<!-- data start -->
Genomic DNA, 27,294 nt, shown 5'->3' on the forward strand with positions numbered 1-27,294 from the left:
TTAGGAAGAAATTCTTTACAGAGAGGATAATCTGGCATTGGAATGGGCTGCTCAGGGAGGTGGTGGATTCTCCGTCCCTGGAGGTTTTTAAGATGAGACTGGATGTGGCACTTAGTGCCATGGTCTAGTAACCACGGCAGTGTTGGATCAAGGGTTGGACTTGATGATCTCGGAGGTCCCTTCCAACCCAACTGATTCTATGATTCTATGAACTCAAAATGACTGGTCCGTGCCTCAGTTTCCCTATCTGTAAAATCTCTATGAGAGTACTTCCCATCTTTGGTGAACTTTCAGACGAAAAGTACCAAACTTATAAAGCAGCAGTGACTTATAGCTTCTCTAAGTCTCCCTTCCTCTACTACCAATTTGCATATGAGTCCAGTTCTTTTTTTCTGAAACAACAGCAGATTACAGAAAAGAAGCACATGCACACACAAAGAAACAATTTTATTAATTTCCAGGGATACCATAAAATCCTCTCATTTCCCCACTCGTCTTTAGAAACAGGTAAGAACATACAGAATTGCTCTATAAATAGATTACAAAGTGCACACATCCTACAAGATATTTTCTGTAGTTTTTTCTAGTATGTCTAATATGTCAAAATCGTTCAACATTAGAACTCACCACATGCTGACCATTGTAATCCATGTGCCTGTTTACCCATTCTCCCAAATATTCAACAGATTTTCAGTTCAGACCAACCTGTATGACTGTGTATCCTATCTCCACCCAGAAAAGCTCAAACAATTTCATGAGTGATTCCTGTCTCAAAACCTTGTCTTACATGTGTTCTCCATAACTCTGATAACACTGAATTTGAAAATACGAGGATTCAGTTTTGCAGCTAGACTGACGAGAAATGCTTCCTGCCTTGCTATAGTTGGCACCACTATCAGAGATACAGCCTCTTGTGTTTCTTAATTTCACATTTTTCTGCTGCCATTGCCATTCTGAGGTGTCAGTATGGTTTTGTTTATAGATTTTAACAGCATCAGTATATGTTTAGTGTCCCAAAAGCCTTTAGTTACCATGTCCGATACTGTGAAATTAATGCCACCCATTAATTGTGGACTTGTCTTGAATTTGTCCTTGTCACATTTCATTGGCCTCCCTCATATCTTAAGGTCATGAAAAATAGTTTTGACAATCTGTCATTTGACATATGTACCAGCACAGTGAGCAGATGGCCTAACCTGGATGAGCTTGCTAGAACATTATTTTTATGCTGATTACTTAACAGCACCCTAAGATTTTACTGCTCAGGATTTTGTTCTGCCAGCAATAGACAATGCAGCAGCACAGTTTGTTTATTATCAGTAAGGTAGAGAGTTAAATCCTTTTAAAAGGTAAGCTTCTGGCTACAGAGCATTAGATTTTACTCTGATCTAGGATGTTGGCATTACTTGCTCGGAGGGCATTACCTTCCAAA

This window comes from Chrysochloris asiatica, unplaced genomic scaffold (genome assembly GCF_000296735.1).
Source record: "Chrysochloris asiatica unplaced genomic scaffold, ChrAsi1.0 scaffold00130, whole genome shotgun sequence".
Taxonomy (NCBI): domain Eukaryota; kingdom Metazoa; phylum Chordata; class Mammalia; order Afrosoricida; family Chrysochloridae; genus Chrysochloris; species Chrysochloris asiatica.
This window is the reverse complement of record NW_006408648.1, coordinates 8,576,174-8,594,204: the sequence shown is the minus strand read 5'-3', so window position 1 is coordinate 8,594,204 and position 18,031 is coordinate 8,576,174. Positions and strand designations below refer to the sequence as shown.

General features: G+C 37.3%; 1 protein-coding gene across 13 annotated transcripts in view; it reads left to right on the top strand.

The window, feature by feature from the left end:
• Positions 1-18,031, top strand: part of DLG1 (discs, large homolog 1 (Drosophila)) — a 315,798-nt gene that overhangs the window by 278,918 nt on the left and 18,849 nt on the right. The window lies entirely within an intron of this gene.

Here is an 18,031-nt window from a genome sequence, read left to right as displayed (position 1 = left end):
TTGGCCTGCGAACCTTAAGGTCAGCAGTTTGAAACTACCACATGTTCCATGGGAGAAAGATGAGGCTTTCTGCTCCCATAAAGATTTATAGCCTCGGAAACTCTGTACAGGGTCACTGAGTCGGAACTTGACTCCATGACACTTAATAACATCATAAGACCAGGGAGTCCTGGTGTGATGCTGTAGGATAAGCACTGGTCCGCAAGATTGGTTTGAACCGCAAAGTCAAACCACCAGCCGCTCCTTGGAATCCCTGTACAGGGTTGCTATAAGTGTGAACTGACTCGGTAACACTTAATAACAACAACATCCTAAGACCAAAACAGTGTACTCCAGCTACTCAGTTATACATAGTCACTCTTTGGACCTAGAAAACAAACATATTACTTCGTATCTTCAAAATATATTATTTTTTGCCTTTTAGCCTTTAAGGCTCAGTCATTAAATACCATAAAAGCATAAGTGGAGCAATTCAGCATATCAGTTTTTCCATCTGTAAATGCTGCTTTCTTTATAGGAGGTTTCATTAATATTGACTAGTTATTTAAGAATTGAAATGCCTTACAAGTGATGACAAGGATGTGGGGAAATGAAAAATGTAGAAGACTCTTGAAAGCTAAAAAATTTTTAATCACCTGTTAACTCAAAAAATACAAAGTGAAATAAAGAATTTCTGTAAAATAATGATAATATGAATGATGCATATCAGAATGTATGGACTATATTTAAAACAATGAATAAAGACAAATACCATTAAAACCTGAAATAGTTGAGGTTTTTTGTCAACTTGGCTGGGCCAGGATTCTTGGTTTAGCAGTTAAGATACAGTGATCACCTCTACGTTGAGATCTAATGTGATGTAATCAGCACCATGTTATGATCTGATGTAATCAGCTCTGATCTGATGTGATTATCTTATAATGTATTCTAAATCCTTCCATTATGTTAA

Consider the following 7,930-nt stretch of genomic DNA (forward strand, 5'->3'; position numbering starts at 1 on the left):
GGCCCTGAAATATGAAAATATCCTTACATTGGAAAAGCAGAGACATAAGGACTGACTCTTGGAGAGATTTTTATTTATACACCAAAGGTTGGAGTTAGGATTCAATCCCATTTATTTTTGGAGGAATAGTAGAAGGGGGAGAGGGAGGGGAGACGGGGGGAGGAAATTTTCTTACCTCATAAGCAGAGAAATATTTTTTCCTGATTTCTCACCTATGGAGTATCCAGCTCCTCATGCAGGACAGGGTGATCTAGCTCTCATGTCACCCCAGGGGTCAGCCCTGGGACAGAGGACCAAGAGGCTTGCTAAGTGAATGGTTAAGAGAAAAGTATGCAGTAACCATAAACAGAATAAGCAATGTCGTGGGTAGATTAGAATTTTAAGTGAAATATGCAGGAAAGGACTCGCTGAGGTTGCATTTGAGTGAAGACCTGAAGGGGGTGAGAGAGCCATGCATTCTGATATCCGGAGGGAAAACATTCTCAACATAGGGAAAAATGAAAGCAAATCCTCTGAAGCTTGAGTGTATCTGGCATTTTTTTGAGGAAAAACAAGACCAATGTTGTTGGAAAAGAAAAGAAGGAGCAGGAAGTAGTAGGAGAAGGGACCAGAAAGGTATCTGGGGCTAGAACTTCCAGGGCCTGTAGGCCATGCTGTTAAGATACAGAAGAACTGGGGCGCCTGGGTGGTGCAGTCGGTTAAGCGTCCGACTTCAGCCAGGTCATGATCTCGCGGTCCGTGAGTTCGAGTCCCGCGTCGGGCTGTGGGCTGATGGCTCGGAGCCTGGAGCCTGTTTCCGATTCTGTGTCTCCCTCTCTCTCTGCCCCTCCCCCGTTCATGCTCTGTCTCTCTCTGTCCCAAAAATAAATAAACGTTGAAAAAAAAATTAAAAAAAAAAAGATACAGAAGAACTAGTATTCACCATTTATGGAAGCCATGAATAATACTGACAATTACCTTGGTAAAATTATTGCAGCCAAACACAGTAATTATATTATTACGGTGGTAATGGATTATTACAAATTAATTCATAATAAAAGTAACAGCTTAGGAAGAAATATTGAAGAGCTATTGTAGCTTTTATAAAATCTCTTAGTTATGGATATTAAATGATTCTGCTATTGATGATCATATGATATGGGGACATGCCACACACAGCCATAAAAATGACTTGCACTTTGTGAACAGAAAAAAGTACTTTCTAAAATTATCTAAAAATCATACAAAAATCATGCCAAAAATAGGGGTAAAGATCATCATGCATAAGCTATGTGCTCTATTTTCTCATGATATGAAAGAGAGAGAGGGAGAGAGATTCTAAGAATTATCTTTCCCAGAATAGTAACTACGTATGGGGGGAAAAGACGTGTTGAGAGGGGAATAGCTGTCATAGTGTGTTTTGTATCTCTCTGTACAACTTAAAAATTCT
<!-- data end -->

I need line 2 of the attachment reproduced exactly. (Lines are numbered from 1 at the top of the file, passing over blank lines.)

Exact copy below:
TTAGGAAGAAATTCTTTACAGAGAGGATAATCTGGCATTGGAATGGGCTGCTCAGGGAGGTGGTGGATTCTCCGTCCCTGGAGGTTTTTAAGATGAGACTGGATGTGGCACTTAGTGCCATGGTCTAGTAACCACGGCAGTGTTGGATCAAGGGTTGGACTTGATGATCTCGGAGGTCCCTTCCAACCCAACTGATTCTATGATTCTATGAACTCAAAATGACTGGTCCGTGCCTCAGTTTCCCTATCTGTAAAATCTCTATGAGAGTACTTCCCATCTTTGGTGAACTTTCAGACGAAAAGTACCAAACTTATAAAGCAGCAGTGACTTATAGCTTCTCTAAGTCTCCCTTCCTCTACTACCAATTTGCATATGAGTCCAGTTCTTTTTTTCTGAAACAACAGCAGATTACAGAAAAGAAGCACATGCACACACAAAGAAACAATTTTATTAATTTCCAGGGATACCATAAAATCCTCTCATTTCCCCACTCGTCTTTAGAAACAGGTAAGAACATACAGAATTGCTCTATAAATAGATTACAAAGTGCACACATCCTACAAGATATTTTCTGTAGTTTTTTCTAGTATGTCTAATATGTCAAAATCGTTCAACATTAGAACTCACCACATGCTGACCATTGTAATCCATGTGCCTGTTTACCCATTCTCCCAAATATTCAACAGATTTTCAGTTCAGACCAACCTGTATGACTGTGTATCCTATCTCCACCCAGAAAAGCTCAAACAATTTCATGAGTGATTCCTGTCTCAAAACCTTGTCTTACATGTGTTCTCCATAACTCTGATAACACTGAATTTGAAAATACGAGGATTCAGTTTTGCAGCTAGACTGACGAGAAATGCTTCCTGCCTTGCTATAGTTGGCACCACTATCAGAGATACAGCCTCTTGTGTTTCTTAATTTCACATTTTTCTGCTGCCATTGCCATTCTGAGGTGTCAGTATGGTTTTGTTTATAGATTTTAACAGCATCAGTATATGTTTAGTGTCCCAAAAGCCTTTAGTTACCATGTCCGATACTGTGAAATTAATGCCACCCATTAATTGTGGACTTGTCTTGAATTTGTCCTTGTCACATTTCATTGGCCTCCCTCATATCTTAAGGTCATGAAAAATAGTTTTGACAATCTGTCATTTGACATATGTACCAGCACAGTGAGCAGATGGCCTAACCTGGATGAGCTTGCTAGAACATTATTTTTATGCTGATTACTTAACAGCACCCTAAGATTTTACTGCTCAGGATTTTGTTCTGCCAGCAATAGACAATGCAGCAGCACAGTTTGTTTATTATCAGTAAGGTAGAGAGTTAAATCCTTTTAAAAGGTAAGCTTCTGGCTACAGAGCATTAGATTTTACTCTGATCTAGGATGTTGGCATTACTTGCTCGGAGGGCATTACCTTCCAAA